"Up" though I thought was trying too hard - it sort of worked on me but I thought I was being manipulated a bit. Always a fine line with Pixar.
Perhaps it was; I just remember thinking 'balloons wouldn't do that' despite the obvious fictional factors at play throughout. 'That' montage was very powerful, though, and I still thought the film was great.

Inside Out just took those sorts of ambitious, grown up-oriented themes and extended them to basically the entire film. It's up there with my fave Pixar efforts, probably in my top 3.
 
Perhaps it was; I just remember thinking 'balloons wouldn't do that' despite the obvious fictional factors at play throughout. 'That' montage was very powerful, though, and I still thought the film was great.

Inside Out just took those sorts of ambitious, grown up-oriented themes and extended them to basically the entire film. It's up there with my fave Pixar efforts, probably in my top 3.
And don't even get me started on Fedal as Joy/Sadness......
 
Found this rather nice story under a Youtube video. Obviously can't verify if true or not but didn't sound like something made up. I'm pretty sure I've seen it commented that he has an amazing memory for faces.

I was fortunate enough to cross paths with this legend a couple of times, simply by chance. Having lived in Switzerland for over 30 years, these things are bound to happen, as long as you aren't a total couch potato. Anyway, the first time I saw him was at a ski resort while he was playing with his first two little twins in the snow, and after a rather blatant double-take I joked that he appeared to have mastered fatherhood as well as his backhand. He laughed and replied "Not even close." After offering a quick congratulatory high five for his success, I wished him luck with the girls and went on my way... About a year later we literally bumped into each other at a restaurant, and this time he did the double-take before inquiring in his native tongue (Swiss German), "Kenne mir uns von irgendwo?" ("Don't we know each other from somewhere?"). After replying about our one and only earlier encounter, he asked, this time in English, "But aren't you American?" I told him I was, but that after living here long enough, drinking more than my share of Kafe-schnapps and Schuemli-Pfluemlis, and attending countless Lozaerner Faschnachts (Carnival in Lucerne - 5 days of complete insanity), the language and dialect just kind of rubs off on you. This time he offered the high-five, before wishing each other a "Schoene abigg und en Guete" (Swiss German for "Have a nice evening and bon appetit"). A true gentleman.
 
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When it is his time, I also feel it should be at Wimbledon. Where it all began for him, where he met Sampras on Centre Court, where he won his first slam, where he broke the slam record.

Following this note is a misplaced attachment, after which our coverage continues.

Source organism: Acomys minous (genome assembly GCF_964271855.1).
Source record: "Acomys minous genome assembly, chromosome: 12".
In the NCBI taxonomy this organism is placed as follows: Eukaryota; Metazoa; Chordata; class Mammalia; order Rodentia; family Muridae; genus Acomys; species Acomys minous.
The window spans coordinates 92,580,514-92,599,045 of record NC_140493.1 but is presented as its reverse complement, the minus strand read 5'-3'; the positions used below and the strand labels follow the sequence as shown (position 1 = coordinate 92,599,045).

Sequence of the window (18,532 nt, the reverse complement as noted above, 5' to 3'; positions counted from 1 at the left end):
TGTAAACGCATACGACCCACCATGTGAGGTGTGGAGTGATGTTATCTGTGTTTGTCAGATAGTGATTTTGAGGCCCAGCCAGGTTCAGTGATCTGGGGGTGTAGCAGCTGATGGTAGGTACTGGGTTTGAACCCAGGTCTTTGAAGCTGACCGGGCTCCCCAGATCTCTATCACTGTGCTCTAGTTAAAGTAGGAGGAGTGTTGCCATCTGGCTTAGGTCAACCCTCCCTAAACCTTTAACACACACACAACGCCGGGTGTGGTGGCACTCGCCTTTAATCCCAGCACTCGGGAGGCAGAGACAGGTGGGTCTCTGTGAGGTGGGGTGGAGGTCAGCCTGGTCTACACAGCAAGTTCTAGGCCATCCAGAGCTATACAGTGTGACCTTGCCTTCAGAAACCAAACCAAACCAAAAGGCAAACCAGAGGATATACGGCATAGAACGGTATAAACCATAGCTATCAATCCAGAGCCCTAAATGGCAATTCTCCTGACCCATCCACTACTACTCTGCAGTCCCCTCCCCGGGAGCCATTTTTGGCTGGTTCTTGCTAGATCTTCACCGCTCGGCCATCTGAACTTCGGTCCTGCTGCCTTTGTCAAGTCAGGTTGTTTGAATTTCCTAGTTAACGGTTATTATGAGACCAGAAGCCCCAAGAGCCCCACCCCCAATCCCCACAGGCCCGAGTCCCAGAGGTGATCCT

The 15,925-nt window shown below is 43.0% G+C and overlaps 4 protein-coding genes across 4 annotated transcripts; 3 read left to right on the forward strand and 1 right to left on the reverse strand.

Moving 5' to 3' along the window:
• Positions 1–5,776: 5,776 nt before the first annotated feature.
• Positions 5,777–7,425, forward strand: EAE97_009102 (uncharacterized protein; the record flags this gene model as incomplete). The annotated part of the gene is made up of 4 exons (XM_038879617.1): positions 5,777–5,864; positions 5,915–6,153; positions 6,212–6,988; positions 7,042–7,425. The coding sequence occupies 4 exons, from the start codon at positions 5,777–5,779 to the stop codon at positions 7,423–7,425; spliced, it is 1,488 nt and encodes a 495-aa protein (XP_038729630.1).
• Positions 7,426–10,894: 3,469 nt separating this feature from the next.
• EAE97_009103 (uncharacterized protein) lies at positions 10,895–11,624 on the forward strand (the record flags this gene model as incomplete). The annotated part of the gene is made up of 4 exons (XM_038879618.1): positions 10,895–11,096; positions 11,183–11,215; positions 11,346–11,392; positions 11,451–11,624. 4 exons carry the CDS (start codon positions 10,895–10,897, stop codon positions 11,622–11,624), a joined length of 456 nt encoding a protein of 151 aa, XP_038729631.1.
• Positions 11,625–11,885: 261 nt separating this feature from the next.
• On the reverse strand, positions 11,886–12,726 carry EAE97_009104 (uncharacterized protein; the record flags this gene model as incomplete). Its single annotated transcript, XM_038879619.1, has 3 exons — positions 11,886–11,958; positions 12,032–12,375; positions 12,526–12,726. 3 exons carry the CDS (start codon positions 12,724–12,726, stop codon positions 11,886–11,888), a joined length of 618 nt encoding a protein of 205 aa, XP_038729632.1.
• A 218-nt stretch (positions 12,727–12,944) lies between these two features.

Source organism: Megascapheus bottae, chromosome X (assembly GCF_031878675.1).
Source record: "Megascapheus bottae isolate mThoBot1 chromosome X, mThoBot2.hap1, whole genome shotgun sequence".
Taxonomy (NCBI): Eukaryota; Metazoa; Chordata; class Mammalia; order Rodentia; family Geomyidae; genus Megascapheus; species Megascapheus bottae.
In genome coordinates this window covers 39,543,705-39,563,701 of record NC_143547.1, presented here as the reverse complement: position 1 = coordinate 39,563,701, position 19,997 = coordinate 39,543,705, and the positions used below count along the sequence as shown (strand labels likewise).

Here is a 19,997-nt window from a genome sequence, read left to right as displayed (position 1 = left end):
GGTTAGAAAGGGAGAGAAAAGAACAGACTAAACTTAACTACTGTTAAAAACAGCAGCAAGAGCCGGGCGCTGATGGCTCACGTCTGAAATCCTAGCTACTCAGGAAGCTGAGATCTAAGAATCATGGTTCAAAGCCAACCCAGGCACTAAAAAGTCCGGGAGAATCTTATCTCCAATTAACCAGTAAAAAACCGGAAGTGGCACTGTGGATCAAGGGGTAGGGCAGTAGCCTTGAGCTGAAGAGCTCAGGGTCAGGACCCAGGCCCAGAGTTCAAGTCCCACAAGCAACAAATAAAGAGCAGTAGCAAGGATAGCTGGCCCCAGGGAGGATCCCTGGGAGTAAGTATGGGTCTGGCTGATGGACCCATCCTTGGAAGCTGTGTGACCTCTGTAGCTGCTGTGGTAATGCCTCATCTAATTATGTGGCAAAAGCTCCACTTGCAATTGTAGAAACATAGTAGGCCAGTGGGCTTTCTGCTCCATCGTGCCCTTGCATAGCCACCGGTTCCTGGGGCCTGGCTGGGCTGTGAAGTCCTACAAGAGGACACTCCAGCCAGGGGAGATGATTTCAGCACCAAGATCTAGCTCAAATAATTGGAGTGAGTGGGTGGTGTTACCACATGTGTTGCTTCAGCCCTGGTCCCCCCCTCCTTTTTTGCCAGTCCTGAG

Tennis' greatest champion bowing out on the greatest court of them of all, the court which he called home, the court of which he is its greatest mens champion.
I'd prefer he did it where it literally started....Basel, Switzerland.

If it's at a smaller tournament, they can have a proper celebration, just like he got for #1 in Rotterdam last year. If it's Wimbledon, they might have to shuffle him along at a quicker pace to make sure they get the rest of their matches in while there's still daylight.
 

Hitman

Bionic Poster
I'd prefer he did it where it literally started....Basel, Switzerland.

If it's at a smaller tournament, they can have a proper celebration, just like he got for #1 in Rotterdam last year. If it's Wimbledon, they might have to shuffle him along at a quicker pace to make sure they get the rest of their matches in while there's still daylight.
I doubt it, Centre Court can get play in until 11pm.
 
Stan is right. And I hope that is some small motivation for Fedr. He has a unique opportunity at this point in his career that he can litterally set records almost every time he steps on court. It's FunTimes for the OldMan and long may it continue. ;)8-B
This will sound strange, but I don't want him playing with any motivation.

I find him the most fun to watch (and often most successful) when he steps out on court with no pressure and just to enjoy playing. The "it's okay to lose" mantra resulted in the greatest tournament of his life in 2017.
 
This will sound strange, but I don't want him playing with any motivation.

I find him the most fun to watch (and often most successful) when he steps out on court with no pressure and just to enjoy playing. The "it's okay to lose" mantra resulted in the greatest tournament of his life in 2017.
You're absolutely right! A fun-having, free-flowing Fedr is the most dangerous.